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Self Skin Exam

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161. Taping: knee osteoarthritis

Taping: knee osteoarthritis RACGP - Knee taping for osteoarthritis Search Become a student member today for free and be part of the RACGP community A career in general practice Starting the GP journey Enrolments for the 2019.1 OSCE FRACGP exams closing 29 March 2019 Fellowship FRACGP exams Research Practice Experience Program is a self-directed education program designed to support non vocationally registered doctors on their pathway to RACGP Fellowship Fellowship International graduates FRACGP (...) exams RACGP offer courses and events to further develop the knowledge you need to develop your GP career Re-entry to general practice Supervisors and examiners Mental Health (GPMHSC) Research Discover a world of educational opportunities to support your lifelong learning Courses and events QI&CPD Online learning Conferences Become a provider with the QI&CPD Program and be recognised for the quality education and training you offer GPs Curriculum for Australian General Practice Programs for educators

2016 Handbook of Non-Drug interventions (HANDI)

162. Pain management strategies for childhood immunisation

Pain management strategies for childhood immunisation RACGP - Pain management strategies for childhood immunisation Search Become a student member today for free and be part of the RACGP community A career in general practice Starting the GP journey Enrolments for the 2019.1 OSCE FRACGP exams closing 29 March 2019 Fellowship FRACGP exams Research Practice Experience Program is a self-directed education program designed to support non vocationally registered doctors on their pathway to RACGP (...) Fellowship Fellowship International graduates FRACGP exams RACGP offer courses and events to further develop the knowledge you need to develop your GP career Re-entry to general practice Supervisors and examiners Mental Health (GPMHSC) Research Discover a world of educational opportunities to support your lifelong learning Courses and events QI&CPD Online learning Conferences Become a provider with the QI&CPD Program and be recognised for the quality education and training you offer GPs Curriculum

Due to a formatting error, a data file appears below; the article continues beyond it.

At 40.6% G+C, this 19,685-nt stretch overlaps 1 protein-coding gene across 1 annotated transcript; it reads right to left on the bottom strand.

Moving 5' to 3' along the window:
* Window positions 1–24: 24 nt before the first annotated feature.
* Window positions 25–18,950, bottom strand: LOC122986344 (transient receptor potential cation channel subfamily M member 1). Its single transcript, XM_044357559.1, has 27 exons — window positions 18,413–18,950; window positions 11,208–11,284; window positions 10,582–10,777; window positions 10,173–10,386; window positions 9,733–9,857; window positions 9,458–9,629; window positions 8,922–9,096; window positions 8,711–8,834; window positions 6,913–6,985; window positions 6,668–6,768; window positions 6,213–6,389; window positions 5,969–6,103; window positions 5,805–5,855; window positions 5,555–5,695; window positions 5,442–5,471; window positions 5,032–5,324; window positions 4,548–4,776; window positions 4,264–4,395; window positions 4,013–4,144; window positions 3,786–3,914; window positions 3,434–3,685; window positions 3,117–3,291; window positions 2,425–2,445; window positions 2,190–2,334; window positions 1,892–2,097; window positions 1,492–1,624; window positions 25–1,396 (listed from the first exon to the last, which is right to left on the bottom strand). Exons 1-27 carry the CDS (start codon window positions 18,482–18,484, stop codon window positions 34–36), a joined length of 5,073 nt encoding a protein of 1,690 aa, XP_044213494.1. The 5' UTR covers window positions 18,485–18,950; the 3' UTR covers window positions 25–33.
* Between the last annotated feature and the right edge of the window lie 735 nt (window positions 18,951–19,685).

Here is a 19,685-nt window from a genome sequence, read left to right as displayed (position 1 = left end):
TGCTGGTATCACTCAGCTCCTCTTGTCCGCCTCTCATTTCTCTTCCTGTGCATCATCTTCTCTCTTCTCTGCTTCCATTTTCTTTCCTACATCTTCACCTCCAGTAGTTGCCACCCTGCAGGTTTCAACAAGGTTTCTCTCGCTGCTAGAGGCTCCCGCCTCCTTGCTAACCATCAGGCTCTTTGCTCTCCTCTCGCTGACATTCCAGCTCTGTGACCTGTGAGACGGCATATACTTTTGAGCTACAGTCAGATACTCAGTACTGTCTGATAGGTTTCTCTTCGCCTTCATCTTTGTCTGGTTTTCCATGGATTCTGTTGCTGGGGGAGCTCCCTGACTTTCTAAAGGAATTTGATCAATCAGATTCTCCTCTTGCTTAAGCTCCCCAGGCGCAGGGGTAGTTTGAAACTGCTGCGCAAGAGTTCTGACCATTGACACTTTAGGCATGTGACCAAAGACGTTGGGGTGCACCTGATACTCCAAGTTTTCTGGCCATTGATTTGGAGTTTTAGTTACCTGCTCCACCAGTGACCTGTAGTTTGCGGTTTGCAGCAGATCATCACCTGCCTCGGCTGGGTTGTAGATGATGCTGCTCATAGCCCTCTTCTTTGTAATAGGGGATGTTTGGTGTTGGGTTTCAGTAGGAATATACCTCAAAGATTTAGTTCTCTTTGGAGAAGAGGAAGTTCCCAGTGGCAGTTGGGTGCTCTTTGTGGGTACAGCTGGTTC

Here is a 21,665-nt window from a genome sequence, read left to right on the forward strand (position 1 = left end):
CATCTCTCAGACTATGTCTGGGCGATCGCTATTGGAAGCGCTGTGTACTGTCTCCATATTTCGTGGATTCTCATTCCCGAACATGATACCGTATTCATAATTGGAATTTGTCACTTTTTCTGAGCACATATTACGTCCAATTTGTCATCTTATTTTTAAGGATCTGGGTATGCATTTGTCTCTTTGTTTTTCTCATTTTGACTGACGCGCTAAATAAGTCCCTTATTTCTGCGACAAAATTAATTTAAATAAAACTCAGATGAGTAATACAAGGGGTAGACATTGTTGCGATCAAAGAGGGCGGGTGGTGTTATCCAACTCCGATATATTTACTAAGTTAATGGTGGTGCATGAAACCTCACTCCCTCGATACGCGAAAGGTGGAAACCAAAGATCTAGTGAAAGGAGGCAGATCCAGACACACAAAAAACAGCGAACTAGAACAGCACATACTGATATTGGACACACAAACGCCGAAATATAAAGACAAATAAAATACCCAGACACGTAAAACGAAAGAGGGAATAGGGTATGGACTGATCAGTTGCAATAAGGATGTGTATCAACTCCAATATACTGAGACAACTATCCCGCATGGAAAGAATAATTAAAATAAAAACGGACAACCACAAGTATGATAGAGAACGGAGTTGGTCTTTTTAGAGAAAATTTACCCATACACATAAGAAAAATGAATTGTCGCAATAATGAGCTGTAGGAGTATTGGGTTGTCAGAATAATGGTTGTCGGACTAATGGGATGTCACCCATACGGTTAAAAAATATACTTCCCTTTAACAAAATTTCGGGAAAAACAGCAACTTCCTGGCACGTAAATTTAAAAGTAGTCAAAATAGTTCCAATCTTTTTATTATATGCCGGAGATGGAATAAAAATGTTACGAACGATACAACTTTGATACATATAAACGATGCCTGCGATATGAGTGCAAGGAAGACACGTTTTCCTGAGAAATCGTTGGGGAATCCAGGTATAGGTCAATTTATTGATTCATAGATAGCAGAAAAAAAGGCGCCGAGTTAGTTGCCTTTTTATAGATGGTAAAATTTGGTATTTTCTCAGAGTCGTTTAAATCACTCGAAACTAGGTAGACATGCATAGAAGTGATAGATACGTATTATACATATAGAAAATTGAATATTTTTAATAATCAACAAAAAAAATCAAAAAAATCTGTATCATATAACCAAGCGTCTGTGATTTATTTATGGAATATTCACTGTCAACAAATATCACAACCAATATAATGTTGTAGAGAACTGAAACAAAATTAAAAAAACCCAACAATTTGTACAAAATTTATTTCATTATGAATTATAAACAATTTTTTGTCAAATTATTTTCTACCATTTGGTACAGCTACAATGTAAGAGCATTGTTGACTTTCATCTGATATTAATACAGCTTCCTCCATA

2016 Handbook of Non-Drug interventions (HANDI)

163. Lymphoma

, kidney, adrenal, or symptoms referable to CNS or nerve roots. Consider for elevated LDH, ECOG 2-4, and >1 ENS. ENT exam Suprahyoid cervical lymph node or stomach UGI & SBFT W a l d e y e r ’ s ring involvement Ophthalmologic (slit lamp) exam Primary brain lymphoma HIV serology If any HIV risk factors. Lymphomas with unusual presentations or aggressiveness including Primary CNS. Cardio-oncology imaging (MR or Echocardiogram) All patients who are planned to receive anthracycline or high dose

2016 CPG Infobase

164. Preventive chemotherapy to control soil-transmitted helminth infections in at-risk population groups

helminthiases are endemic and where sanitation is inadequate, parasite eggs are excreted in the faeces of infected individuals and contaminate the soil. Humans become infected through ingestion of eggs or larvae that are passed in the faeces of infected people. In addition, hookworm eggs hatch in the soil, releasing larvae that mature into a form that can actively penetrate the skin. There is no direct person-to-person transmission, or infection from fresh faeces, because eggs passed in faeces need about 3

2017 World Health Organisation Guidelines

165. British Association of Dermatologists guidelines for the management of pemphigus vulgaris

and less likely to achieve remission off-treatment than purely mucosal PV. 13 6.1 Clinical presentation The diagnosis of PV should be suspected in any patient with mucocutaneous erosions or blisters. The oral mucosa is the ?rst site of involvement in the majority of cases, and PV may remain con?ned to the mucosal surfaces or extend to involve the skin (average lag period of 4 months). 14–16 Diagnostic delay is very common when PV is con?ned to the oral mucosa. 17 A minority of patients will present (...) with cutaneous erosions, but oral erosions will, eventually, occur in most cases. PV presents across a wide age range with peak fre- quency in the third to sixth decades. 7.0 Laboratory diagnosis Perilesional skin biopsies should be taken for histology and direct immuno?uorescence (DIF). In patients with isolated oral disease, a histology specimen should be taken from per- ilesional mucosa and a DIF sample taken from an uninvolved area, ideally from the buccal mucosa. 18 Suprabasal acantholysis with blister

2017 British Association of Dermatologists

166. CRACKCast E095 – Large Intestine